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November 26, 2010

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Brickbats and bouquets for Lord Young review in House of Lords debate

The only antidote to those who would “assert petty authority” or “take extreme views” in relation to health and safety provision is common sense, Lord Young has told the House of Lords.

Speaking during a three-and-a-half hour debate in the House yesterday (25 November) on his report Common sense, common safety, the former advisor on health and safety to the Government (he stepped down last week in the wake of comments he made in his other capacity as ‘enterprise tsar’) said: “There have been few criticisms of my report – save perhaps from a small minority of personal-injury lawyers!”

While the majority of the 22 peers who spoke during the debate did welcome the report – particularly the emphasis on cracking down on ‘no win, no fee’ lawyers and claims management firms – there was also a good deal of dissent on some of the report’s recommendations.

Most scathing in his contribution was RoSPA president, Lord Jordan of Bourneville, who said the report was “rushed” and seemed to be “more about pleasing the tabloids than a well-researched and sober assessment of the changing nature of threats to life and limb in this country”.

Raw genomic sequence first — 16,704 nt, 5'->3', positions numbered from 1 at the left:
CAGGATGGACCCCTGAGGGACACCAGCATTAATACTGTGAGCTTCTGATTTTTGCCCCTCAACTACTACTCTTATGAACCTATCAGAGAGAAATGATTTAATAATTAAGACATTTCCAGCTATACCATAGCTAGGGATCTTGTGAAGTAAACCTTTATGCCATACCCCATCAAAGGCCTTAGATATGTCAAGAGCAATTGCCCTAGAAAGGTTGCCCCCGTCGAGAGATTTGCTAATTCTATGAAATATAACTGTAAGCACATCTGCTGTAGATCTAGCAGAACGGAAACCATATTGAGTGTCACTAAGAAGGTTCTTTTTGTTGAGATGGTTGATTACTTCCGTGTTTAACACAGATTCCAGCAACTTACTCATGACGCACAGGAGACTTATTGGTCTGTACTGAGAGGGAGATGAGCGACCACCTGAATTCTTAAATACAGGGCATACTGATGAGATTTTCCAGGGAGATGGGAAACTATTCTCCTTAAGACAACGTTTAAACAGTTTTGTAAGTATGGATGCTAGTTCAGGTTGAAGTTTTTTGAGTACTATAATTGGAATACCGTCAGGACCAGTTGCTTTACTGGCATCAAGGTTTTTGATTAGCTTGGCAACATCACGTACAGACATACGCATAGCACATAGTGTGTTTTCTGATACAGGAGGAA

The Labour peer continued: “There is a misplaced emphasis in the report on the compensation culture that undermines the importance of health and safety and belittles what this country has achieved to make it a safer place to work. The tireless work put in by management, workers and unions must be applauded.”

Lord Jordan went on to criticise the report’s “lack of professionalism” – in terms of its reliance on “hearsay evidence and anecdotes”; the “lack of understanding” displayed by the “crude division” of workplaces into high and low-risk; and the “lack of balance” in failing to get across the message that there is still much more to do on health and safety.

He also slammed the Government’s decision to cut the HSE’s budget by 35 per cent, saying it is “as incomprehensible as it is dangerous”.

Former health and safety minister, Lord McKenzie of Luton, also expressed his disappointment in the report, which, he said, “makes no recommendations on issues such as enforcement, prevention, or, indeed, direct responsibilities”. He lamented its lack of focus on health issues and the easing off on “low-risk” workplaces, saying: “Of course the same health and safety laws do not apply to all workplaces, but the general health and safety law that does apply to all is designed to be proportionate to the varying risks.